Oncology cytology collection is an example of this situation and was verified in the present study, also pointing to the efficient prenatal quality. Pregnancy can be a time for preventive exams. Studies show that gynecological examination is the least performed exam in prenatal care (16).
The Pap smear is of extreme importance in reducing female morbidity and mortality from cervical cancer. It is a low-cost, easy-to-apply exam with no burden and detriment to the patient. Pregnancy represents a good opportunity for the prevention of this type of cancer, considering that the pregnant women attend more frequently to the Health Unit.
It was observed in the present study that the last prenatal visit occurred within a period of up to 15 days before delivery, being a determinant of prenatal efficiency. It was also noted that the longer the interval between the last prenatal visit and delivery, the prenatal care was inefficient. The end of gestation is the period in which there may be a greater probability of obstetric complications, and the pregnant woman must be followed frequently, ending her follow-up when she is admitted to the maternity ward for delivery (22).
In high-risk prenatal care, consultations frequency is determined by the team responsible, according to the needs and priorities of each pregnant woman. The health team, which carries out the follow-up of high-risk pregnancies, should consider: clinical assessment, obstetric assessment, repercussions between the clinical conditions of the pregnant woman and the pregnancy, determination of the way of delivery, emotional and psychosocial aspects (23).
The guidance on which hospital to look for in an emergency resulted in efficient prenatal care. Studies show that the proportion of maternity-oriented pregnant women with reference to admission to delivery is low (3,11). One of the flaws found in prenatal care is due to the precariousness in the articulation between prenatal and delivery services (11).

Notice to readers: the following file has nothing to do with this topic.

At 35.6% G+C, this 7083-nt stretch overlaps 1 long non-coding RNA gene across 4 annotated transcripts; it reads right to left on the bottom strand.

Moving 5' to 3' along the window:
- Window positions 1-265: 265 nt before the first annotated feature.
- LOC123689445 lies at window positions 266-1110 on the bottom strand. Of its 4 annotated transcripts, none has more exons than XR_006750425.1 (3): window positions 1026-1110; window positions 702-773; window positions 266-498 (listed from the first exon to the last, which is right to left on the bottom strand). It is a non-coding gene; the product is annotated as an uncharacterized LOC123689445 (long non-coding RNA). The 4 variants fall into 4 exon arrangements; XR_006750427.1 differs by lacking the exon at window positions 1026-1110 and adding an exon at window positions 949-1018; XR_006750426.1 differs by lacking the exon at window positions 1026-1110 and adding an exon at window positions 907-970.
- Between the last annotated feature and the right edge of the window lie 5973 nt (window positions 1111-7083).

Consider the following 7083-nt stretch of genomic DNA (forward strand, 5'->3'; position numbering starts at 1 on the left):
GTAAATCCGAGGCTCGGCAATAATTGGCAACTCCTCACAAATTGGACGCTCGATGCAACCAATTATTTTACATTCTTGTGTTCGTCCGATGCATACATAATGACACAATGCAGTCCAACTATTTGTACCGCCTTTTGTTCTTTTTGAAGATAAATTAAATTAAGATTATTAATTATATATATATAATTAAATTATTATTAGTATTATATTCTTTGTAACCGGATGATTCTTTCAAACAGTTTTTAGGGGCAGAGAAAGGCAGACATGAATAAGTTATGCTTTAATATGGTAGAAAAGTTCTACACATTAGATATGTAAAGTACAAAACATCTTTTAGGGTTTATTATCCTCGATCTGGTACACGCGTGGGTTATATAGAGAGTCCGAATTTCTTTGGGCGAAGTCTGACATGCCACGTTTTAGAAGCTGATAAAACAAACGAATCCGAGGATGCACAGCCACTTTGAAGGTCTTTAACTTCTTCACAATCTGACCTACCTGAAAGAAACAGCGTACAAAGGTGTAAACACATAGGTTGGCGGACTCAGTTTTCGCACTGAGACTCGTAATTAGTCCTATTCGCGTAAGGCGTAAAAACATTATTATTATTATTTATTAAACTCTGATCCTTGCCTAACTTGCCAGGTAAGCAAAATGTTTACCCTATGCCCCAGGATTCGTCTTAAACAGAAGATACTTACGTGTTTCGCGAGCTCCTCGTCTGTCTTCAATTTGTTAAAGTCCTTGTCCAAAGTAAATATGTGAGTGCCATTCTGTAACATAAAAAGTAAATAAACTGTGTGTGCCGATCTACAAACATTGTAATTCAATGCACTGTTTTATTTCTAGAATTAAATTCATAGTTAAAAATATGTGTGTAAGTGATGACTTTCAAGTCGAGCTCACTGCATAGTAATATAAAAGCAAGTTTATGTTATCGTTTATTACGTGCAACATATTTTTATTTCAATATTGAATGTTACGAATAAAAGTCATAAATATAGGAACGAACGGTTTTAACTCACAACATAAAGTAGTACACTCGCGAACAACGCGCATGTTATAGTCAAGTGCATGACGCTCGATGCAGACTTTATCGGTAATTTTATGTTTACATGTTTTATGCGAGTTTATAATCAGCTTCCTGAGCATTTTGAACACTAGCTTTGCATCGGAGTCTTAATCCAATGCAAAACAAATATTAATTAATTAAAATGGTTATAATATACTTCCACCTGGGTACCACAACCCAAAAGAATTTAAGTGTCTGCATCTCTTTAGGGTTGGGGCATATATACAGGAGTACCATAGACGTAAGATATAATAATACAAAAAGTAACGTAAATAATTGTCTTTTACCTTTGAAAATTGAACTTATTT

As limit of this study, it is pointed out the transversal character that assessed the object by a certain time. However, the information is representative and can serve as a basis for further studies.
Contributions to Nursing and Health
The present study pointed out an important diagnosis for the health professionals, and can be used as a subsidy for the improvement of prenatal care.
The quality of prenatal care among the women in this study was influenced by the site, that is, city of prenatal performance, prenatal start, number of visits performed, number of ultrasound performed in the first quarter, GA at the first ultrasound, oncology cytology collection, guidance on what hospital to seek emergency and interval between the last prenatal and delivery visit.
In view of these findings, prenatal adequacy was satisfactory, but gaps were identified in the organization of high-risk prenatal care, as well as in the actual care, aiming for qualification in follow-up. The lack of guidance to pregnant women was an important fact, which highlights the need for teams performing high-risk prenatal care to review their educational practices.
In order to reach prenatal care quality, health managers should provide appreciation to prenatal care professionals, as well as continuing education for the improvement of interdisciplinary teams and inclusion of the midwife in the Primary and Secondary Care of the health service. It is suggested the implementation of specific protocols for high-risk pregnancy in order to achieve effectiveness in prenatal care.